I receive compensation for content and many links on this blog. You don’t have to use these links, but I am grateful to you if you do. American Express, Citibank, Chase, Capital One and other banks are advertising partners of this site. Any opinions expressed in this post are my own, and have not been reviewed, approved, or endorsed by my advertising partners. I do not write about all credit cards that are available -- instead focusing on miles, points, and cash back (and currencies that can be converted into the same).
IHG’s new Your World Sale offers 15% – 30% discount on US, Canada, and Latin America stays booked by November 29 for travel through March 31.
They’re also promoting additional points offers:
- 10,000 bonus points for joining the InterContinental’s Ambassador program (which is the elite status that applies at Intercontinental hotels, versus IHG Rewards Club status)
- 2000 bonus points for joining and making qualifying dine spend with Rewards Club Dining
- 3000 bonus points on Trip Extras
- 3000 bonus points with Hertz
Getting a bonus with joining Intercontinental Ambassador is nice if it’s something you’re going to do anyway.
The problem with these offers otherwise is that they’re just not very good. That’s because an IHG point is worth about 3/5ths of a cent. So while 3000 points sounds like a decent amount of points, it’s something to at least pay attention to when we’re talking about most currencies, here it’s ~ $18.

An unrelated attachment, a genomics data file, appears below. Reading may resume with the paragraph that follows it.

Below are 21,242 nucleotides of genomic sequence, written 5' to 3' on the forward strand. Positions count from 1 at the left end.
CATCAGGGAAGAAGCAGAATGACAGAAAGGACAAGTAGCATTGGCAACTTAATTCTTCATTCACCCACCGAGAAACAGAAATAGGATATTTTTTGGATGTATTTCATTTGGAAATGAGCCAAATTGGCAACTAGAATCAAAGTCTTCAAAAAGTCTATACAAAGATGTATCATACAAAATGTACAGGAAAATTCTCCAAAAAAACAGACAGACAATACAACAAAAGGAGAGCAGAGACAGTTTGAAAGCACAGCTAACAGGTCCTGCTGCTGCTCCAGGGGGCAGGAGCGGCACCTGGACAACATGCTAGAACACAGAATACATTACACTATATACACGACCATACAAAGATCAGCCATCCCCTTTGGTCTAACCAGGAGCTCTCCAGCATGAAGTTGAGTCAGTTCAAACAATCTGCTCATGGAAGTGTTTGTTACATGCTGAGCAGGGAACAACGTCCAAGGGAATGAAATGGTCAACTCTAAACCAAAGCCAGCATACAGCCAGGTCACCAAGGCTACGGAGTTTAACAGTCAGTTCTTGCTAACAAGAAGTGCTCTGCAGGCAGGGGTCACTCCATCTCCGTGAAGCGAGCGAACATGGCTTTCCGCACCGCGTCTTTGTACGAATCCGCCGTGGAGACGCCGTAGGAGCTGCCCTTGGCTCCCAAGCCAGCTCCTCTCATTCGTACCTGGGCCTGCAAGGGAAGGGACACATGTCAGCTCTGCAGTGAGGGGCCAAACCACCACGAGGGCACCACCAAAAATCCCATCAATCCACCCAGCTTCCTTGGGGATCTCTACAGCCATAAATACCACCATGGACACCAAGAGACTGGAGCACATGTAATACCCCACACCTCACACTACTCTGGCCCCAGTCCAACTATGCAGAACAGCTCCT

Rewards Network dining for miles will frequently offer 4000 airline miles as a signup bonus. That gets you roughly $60 in value.
Heck you can frequently buy points for $0.006 or less, you’re better off doing that than transferring Chase points or pushing for bonuses. You can buy IHG points at a price of $0.00575 when purchasing 20,000 or more through December 8 thanks to a limited-time 100% bonus offer.
The IHG Rewards Club program is great for top tier elite member rebates, weak on elite benefits, weak for its inability to redeem anything other than a base room. Pick up bonuses for stays you’ll make anyway, but the low per point value is something they count on members not understanding when it comes time to putting actual spend on one of their credit cards or choosing their program over another for partner points-earning.